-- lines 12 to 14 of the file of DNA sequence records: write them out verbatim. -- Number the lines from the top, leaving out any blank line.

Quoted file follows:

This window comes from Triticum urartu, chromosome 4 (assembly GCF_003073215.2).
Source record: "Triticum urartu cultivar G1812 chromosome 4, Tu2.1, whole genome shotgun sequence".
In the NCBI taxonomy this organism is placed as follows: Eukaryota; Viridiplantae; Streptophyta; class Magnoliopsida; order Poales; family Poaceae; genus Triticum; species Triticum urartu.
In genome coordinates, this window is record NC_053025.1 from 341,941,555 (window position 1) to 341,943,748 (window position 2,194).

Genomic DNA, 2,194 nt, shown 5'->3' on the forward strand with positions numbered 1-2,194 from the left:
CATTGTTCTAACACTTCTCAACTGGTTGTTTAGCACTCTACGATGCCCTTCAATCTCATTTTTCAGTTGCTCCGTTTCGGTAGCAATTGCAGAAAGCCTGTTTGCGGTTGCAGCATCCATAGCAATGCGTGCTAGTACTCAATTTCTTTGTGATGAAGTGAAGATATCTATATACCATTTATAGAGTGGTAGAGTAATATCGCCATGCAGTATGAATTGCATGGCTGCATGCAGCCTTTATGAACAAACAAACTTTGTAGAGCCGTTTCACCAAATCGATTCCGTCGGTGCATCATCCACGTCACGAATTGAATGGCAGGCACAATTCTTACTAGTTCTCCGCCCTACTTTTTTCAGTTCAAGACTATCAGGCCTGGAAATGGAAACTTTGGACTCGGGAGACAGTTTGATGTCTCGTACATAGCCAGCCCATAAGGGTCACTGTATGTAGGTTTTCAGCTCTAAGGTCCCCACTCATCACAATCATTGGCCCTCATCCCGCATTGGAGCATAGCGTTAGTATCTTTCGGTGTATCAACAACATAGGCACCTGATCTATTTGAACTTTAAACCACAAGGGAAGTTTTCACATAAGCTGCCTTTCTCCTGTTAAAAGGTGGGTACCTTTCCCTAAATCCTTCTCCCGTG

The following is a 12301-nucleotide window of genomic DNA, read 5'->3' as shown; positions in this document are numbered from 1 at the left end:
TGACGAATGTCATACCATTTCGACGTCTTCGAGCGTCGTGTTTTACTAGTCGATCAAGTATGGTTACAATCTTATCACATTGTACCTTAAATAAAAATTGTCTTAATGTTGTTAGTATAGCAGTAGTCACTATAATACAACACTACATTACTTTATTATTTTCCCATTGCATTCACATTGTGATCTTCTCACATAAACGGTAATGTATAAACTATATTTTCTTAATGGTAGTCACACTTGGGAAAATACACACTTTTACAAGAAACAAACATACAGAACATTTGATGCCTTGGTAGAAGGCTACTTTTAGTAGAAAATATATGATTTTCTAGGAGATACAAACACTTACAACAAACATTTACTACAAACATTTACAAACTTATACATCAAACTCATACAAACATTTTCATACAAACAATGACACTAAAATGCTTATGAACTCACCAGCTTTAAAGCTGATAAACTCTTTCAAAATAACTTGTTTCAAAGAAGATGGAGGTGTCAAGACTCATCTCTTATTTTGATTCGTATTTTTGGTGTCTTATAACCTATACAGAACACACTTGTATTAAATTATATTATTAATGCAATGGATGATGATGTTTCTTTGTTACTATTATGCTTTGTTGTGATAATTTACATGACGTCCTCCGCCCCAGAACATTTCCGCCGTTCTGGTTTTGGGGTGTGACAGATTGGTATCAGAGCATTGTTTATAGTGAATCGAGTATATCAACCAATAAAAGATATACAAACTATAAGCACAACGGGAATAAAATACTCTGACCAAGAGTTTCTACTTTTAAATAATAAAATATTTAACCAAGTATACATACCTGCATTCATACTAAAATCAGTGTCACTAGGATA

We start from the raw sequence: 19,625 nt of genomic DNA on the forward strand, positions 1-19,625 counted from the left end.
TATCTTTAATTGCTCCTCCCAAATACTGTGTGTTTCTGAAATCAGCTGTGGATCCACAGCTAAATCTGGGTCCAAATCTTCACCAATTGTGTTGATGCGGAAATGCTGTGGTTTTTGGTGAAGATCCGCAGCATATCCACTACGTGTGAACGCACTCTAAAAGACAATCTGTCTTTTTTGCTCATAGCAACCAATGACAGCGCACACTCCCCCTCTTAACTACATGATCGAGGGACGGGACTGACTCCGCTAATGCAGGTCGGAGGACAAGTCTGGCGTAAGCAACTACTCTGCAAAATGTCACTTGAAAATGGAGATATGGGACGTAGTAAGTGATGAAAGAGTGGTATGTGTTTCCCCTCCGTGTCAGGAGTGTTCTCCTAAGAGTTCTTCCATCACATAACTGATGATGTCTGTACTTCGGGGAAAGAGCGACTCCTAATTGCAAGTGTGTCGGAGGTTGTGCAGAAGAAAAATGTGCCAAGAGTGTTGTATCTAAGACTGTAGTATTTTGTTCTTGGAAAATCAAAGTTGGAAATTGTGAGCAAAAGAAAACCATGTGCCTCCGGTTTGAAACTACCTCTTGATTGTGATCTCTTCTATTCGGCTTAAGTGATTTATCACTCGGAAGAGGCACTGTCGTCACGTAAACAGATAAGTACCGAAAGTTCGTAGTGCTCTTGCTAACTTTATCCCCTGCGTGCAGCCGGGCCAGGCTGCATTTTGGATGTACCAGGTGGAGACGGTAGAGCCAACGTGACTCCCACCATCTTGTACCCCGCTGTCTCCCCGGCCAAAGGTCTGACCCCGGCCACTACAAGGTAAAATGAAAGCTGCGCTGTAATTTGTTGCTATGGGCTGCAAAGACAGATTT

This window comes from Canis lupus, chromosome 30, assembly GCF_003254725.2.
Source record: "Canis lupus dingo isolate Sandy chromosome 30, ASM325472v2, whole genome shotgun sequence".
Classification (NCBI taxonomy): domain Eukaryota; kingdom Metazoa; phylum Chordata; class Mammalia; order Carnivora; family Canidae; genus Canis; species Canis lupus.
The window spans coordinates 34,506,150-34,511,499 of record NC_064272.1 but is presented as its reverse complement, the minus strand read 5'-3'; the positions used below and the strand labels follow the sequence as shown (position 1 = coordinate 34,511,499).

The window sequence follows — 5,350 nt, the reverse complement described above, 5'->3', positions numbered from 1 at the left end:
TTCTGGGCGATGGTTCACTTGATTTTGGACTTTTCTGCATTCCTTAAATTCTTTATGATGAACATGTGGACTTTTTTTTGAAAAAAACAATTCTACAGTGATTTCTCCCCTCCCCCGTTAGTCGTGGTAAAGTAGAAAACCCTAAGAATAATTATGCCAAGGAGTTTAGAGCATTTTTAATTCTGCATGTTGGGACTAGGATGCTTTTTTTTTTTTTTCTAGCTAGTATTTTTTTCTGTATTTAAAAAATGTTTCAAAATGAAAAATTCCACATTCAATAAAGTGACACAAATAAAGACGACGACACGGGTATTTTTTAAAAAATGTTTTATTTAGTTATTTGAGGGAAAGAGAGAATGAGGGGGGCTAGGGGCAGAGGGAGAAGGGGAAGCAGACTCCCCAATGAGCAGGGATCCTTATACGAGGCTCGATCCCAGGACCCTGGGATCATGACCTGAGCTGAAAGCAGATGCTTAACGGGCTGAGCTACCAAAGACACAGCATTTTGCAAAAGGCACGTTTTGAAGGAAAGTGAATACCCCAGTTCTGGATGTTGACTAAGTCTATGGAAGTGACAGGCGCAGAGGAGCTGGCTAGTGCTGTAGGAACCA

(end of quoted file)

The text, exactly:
Source record: "Canis lupus dingo isolate Sandy chromosome 30, ASM325472v2, whole genome shotgun sequence".
Classification (NCBI taxonomy): domain Eukaryota; kingdom Metazoa; phylum Chordata; class Mammalia; order Carnivora; family Canidae; genus Canis; species Canis lupus.
The window spans coordinates 34,506,150-34,511,499 of record NC_064272.1 but is presented as its reverse complement, the minus strand read 5'-3'; the positions used below and the strand labels follow the sequence as shown (position 1 = coordinate 34,511,499).